Rose Bowl

USC football fans gather before the start of the 1923 Rose Bowl game between the Trojans and Penn State. USC won the game, 14-3. The Rose Bowl has played an important role in college football history. (Collegiate Images via Getty Images / January 1, 1923)

The Rose Bowl was born a year before the flight at Kitty Hawk and was still kicking last year as Endeavor crawled through the streets of Los Angeles on the way to its final resting spot.

Between the Rose's first bloom in 1902 and this year's 100th game, a plane covered a few hundred feet and a space shuttle covered 122 million miles.

Time and the Granddaddy march on.

The Rose Bowl has endured, lurched, gurgled, bellowed and expanded. It has hosted triumph and defeat and made it through two world wars, the stock market crash, a Great Depression, the Cold War, Woody Hayes and the Bowl Championship Series.

The game changed — first over radio, then on television — the demographics of the United States. Print, audio and television-relayed images of sun splash spawned migration from a hunkered-down East.

Jim Murray, the Pulitzer Prize-winning sports columnist for The Times, suggested the Rose Bowl had as much to do with our population growth as the railroad system.

"Ask anybody back in the '20s what came to mind when they thought about Los Angeles and the answer would come back, without hesitation, 'Charlie Chaplin and the Rose Bowl,'" Murray wrote.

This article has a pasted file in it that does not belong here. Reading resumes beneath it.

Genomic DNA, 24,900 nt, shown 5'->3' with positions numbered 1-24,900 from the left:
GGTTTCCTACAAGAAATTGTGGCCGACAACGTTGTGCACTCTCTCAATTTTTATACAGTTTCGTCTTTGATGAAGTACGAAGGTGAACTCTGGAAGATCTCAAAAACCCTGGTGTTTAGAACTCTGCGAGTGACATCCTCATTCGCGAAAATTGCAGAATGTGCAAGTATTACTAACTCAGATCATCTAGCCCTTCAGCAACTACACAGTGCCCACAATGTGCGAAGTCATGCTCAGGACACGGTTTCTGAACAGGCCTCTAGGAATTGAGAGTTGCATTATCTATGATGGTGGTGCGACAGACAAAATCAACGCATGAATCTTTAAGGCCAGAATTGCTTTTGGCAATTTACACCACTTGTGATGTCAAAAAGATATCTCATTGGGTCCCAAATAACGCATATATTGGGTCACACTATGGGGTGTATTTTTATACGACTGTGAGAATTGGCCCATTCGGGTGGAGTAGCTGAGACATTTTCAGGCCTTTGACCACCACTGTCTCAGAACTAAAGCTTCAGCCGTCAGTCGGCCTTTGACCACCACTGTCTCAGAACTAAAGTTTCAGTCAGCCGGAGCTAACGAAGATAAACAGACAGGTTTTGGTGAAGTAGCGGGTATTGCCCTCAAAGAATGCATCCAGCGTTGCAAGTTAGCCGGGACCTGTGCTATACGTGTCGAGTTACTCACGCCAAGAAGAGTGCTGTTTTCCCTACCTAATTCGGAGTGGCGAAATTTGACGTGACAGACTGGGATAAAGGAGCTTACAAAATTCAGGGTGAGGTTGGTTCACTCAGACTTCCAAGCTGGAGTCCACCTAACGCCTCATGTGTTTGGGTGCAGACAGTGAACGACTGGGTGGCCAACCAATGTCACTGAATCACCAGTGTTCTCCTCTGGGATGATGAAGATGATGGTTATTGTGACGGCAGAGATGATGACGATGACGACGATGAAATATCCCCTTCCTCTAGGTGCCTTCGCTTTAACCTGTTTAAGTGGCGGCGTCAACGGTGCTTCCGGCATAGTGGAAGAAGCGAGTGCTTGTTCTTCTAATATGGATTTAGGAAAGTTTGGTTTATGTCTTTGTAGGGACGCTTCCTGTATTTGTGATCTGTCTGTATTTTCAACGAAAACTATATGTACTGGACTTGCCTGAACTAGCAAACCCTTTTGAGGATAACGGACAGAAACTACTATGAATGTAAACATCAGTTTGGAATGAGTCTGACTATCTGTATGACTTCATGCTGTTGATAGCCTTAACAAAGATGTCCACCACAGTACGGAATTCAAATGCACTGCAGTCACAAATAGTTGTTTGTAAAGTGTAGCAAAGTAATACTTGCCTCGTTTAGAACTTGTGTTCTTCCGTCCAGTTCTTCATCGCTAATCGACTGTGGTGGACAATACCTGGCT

Murray opined that some coaches "stepped up their cheating" just to get here, and maintained our metropolis was settled, in part, by "a slow leak in Iowa."

The Rose Bowl excels at sunsets and symmetry.

Michigan won the first game, 49-0 over Stanford, with fullback Neil Snow scoring the first points on a six-yard run. The most recent points, tallied last Jan. 1, came on a 22-yard field goal by Stanford's Jordan Williamson.

A popular national radio host, not from the West, recently wondered out loud why the Rose Bowl was so special. He should have asked Art Spander, the longtime Bay Area sports columnist, who this week will celebrate his 61st straight trip to the Rose Bowl.

Spander, 75, has attended every Rose Bowl since 1954.

The streak started innocently enough, when Spander was a boy growing up in Los Angeles and his father suggested Art could make extra money selling programs at the Rose Bowl.

Spander says he earned 10 bucks during Michigan State's victory over UCLA in the 1954 game. He kept the streak alive as a student at UCLA and then, for more than five decades, as a sportswriter in Los Angeles and the Bay Area.

"I just think sitting there is the greatest thing in the world," Spander said during a recent phone interview. "Watching the sun start to set about 4 o'clock, and the shadows falling, with the game going on. It's a great place to be. "

The Rose Bowl is special, first and foremost, because it was first. In fact, it was the only bowl game for decades.

It has known ups and downs and occasionally even fumbled.

The event, which was started as an adjunct to the Rose Parade, was canceled after the 1902 game because of dangerous play and unruly crowds.

It was replaced by chariot ostrich races. An early advertisement for the Cawston Ostrich Farm encouraged patrons to "stop at the Farm and see the Ostriches Plucked."

The 1913 post-parade entertainment, as recounted by Malcolm Moran in a new book celebrating the 100th Rose Bowl, included a race between an elephant and a camel.